Thailand's state-run hospitals hard hit by nurse shortages
About 10,000 new nurses graduate annually but 7,000 leave state-run establishments for better pay at facilities serving foreign patients or located abroad. Low wages and heavy workloads (up to 80 hours per week) are blamed.
Bangkok (AsiaNews) – Thailand, a country of 67 million inhabitants, has an elderly population of more than 12 million people, and growing, with medical needs that require highly trained staff.
This is straining the capacity to meet the needs of this age group and is negatively impacting health services that provide increasingly sophisticated medical services.
What is more, the shortage in qualified nursing staff is not only affecting the country’s capacity to meet local needs, but also its medical tourism sector, which has seen major growth in recent years.
Increasingly nurses are leaving the public sector to work in healthcare facilities that offer better paid, especially abroad, where the demand is high.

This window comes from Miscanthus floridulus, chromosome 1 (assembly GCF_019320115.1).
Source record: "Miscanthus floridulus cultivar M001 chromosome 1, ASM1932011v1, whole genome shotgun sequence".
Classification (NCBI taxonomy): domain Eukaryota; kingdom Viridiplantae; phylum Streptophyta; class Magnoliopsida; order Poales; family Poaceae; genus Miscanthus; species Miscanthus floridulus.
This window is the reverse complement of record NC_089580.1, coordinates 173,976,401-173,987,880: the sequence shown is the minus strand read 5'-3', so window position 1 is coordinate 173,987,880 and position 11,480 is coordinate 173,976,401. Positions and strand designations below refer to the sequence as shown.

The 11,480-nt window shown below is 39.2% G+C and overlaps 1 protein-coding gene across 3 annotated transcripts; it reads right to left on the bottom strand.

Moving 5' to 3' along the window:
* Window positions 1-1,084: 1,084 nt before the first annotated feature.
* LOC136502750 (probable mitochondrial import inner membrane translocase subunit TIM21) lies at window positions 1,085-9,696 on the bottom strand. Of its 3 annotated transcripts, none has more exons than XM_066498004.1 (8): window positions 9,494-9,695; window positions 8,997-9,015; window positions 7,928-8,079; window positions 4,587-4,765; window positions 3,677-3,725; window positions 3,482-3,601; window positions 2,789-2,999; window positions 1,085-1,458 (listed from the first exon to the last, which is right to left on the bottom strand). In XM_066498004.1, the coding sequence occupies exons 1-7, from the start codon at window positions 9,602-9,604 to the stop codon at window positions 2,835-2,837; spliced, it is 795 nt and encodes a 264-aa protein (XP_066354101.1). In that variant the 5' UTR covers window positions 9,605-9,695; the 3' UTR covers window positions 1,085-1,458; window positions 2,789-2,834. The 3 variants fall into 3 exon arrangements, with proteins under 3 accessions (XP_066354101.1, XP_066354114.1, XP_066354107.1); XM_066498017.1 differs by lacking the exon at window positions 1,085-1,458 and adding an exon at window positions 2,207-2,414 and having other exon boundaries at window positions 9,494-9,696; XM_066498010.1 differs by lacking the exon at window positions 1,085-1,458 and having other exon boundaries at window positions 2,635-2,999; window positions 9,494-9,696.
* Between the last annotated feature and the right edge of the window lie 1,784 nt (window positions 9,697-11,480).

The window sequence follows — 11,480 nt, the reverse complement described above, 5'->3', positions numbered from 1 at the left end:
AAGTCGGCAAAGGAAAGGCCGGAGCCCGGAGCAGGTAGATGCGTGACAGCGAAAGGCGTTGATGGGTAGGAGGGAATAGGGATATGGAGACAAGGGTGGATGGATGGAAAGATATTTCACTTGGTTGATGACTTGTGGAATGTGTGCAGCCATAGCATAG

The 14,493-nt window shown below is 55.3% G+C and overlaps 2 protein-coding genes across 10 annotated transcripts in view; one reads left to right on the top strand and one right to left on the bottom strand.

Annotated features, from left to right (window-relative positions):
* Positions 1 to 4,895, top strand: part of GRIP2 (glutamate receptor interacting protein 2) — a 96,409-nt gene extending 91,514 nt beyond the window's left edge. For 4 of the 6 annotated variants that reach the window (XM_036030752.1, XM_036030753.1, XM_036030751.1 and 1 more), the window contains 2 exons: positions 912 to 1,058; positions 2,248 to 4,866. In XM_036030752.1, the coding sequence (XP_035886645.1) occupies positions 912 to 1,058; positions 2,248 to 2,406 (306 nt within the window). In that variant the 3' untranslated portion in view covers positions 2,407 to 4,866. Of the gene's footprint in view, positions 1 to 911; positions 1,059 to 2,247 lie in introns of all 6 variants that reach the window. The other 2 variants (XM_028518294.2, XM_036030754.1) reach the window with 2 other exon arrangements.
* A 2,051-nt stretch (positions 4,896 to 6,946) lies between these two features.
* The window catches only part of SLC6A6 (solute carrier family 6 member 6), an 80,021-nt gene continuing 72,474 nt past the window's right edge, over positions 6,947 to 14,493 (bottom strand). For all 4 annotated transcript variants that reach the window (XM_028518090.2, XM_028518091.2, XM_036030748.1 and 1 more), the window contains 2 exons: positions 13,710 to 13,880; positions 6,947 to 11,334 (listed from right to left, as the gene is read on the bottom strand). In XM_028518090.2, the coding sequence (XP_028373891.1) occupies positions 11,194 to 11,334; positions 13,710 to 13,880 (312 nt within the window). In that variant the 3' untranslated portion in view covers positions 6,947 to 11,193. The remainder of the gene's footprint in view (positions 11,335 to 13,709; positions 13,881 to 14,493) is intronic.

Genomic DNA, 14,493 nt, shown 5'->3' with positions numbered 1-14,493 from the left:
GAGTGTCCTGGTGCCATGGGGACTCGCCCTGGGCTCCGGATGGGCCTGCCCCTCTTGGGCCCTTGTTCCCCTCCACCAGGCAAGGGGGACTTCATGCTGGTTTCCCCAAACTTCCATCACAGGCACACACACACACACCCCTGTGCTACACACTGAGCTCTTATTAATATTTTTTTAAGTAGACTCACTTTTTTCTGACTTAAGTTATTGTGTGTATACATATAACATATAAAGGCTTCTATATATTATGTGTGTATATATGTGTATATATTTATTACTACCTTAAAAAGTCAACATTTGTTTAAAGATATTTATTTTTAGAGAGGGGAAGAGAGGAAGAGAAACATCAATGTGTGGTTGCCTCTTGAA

Although 10,000 new nurses graduate annually, up to 7,000 quit state-run hospitals each year due to excessive workloads and poor pay. In fact, almost half (48.9 per cent) of all new nurses quit in their first year of work. And things are getting worse.
The number of registered nurses dropping to 184,400 in 2021, a number the authorities have to take this into account when planning health care policy, centred on more than 38,000 health-providing facilities, 35 per cent of which are state-run.
As a result of staff shortages, nurses’ weekly workload has increased. A nurse’s working hours used to be around 48 per week, but as more and more nurses quit state-run facilities, the hours began to rise, up to 60 and even 80 hours.
While individual expectations and attitudes play a role, wages are the key issue. The basic monthly pay is in the order of 26,000 baht (US$ 750). The main bone of contention is overtime both in terms of the number of hours and level of remuneration.
Nurses working for state-run hospitals are paid only between 650 and 800 baht (US$ 19 to US$ 23) per eight-hour shift; by contrast, hospitals under the Bangkok Metropolitan Administration (BMA) pay their nurses 1,200 baht for the same period.
Photo: Flickr / UN Women Asia & Pacific